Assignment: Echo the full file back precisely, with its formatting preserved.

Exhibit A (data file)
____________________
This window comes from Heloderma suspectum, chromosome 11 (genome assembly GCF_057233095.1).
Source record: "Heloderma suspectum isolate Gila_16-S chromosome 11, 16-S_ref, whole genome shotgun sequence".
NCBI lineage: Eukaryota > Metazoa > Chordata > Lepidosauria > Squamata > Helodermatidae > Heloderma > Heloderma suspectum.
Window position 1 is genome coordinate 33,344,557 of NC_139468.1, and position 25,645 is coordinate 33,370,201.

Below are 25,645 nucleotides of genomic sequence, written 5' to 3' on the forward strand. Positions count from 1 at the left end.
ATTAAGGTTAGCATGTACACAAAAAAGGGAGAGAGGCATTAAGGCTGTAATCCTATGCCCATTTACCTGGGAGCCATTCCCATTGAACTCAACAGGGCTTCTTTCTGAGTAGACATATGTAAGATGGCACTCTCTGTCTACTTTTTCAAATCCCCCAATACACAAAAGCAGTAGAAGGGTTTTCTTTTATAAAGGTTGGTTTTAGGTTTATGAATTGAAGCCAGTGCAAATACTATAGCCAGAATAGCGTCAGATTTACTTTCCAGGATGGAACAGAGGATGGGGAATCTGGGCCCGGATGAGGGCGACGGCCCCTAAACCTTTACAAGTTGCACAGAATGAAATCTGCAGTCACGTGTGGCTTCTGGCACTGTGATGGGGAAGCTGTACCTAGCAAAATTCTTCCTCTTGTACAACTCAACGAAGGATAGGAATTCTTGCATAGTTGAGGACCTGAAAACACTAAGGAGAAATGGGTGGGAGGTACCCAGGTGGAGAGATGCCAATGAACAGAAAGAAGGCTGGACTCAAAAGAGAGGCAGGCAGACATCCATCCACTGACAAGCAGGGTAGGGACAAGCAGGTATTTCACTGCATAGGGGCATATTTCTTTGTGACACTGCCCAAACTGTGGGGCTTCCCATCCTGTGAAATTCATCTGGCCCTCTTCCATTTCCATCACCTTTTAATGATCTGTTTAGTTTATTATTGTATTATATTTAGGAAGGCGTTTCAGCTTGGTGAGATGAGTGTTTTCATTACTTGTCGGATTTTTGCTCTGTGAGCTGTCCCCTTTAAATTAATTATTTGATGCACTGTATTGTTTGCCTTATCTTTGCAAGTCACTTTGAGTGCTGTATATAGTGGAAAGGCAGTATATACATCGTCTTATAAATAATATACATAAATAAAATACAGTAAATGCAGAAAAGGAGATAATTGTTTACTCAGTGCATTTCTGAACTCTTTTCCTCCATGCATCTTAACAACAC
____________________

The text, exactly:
This window comes from Heloderma suspectum, chromosome 11 (genome assembly GCF_057233095.1).
Source record: "Heloderma suspectum isolate Gila_16-S chromosome 11, 16-S_ref, whole genome shotgun sequence".
NCBI lineage: Eukaryota > Metazoa > Chordata > Lepidosauria > Squamata > Helodermatidae > Heloderma > Heloderma suspectum.
Window position 1 is genome coordinate 33,344,557 of NC_139468.1, and position 25,645 is coordinate 33,370,201.

Below are 25,645 nucleotides of genomic sequence, written 5' to 3' on the forward strand. Positions count from 1 at the left end.
ATTAAGGTTAGCATGTACACAAAAAAGGGAGAGAGGCATTAAGGCTGTAATCCTATGCCCATTTACCTGGGAGCCATTCCCATTGAACTCAACAGGGCTTCTTTCTGAGTAGACATATGTAAGATGGCACTCTCTGTCTACTTTTTCAAATCCCCCAATACACAAAAGCAGTAGAAGGGTTTTCTTTTATAAAGGTTGGTTTTAGGTTTATGAATTGAAGCCAGTGCAAATACTATAGCCAGAATAGCGTCAGATTTACTTTCCAGGATGGAACAGAGGATGGGGAATCTGGGCCCGGATGAGGGCGACGGCCCCTAAACCTTTACAAGTTGCACAGAATGAAATCTGCAGTCACGTGTGGCTTCTGGCACTGTGATGGGGAAGCTGTACCTAGCAAAATTCTTCCTCTTGTACAACTCAACGAAGGATAGGAATTCTTGCATAGTTGAGGACCTGAAAACACTAAGGAGAAATGGGTGGGAGGTACCCAGGTGGAGAGATGCCAATGAACAGAAAGAAGGCTGGACTCAAAAGAGAGGCAGGCAGACATCCATCCACTGACAAGCAGGGTAGGGACAAGCAGGTATTTCACTGCATAGGGGCATATTTCTTTGTGACACTGCCCAAACTGTGGGGCTTCCCATCCTGTGAAATTCATCTGGCCCTCTTCCATTTCCATCACCTTTTAATGATCTGTTTAGTTTATTATTGTATTATATTTAGGAAGGCGTTTCAGCTTGGTGAGATGAGTGTTTTCATTACTTGTCGGATTTTTGCTCTGTGAGCTGTCCCCTTTAAATTAATTATTTGATGCACTGTATTGTTTGCCTTATCTTTGCAAGTCACTTTGAGTGCTGTATATAGTGGAAAGGCAGTATATACATCGTCTTATAAATAATATACATAAATAAAATACAGTAAATGCAGAAAAGGAGATAATTGTTTACTCAGTGCATTTCTGAACTCTTTTCCTCCATGCATCTTAACAACAC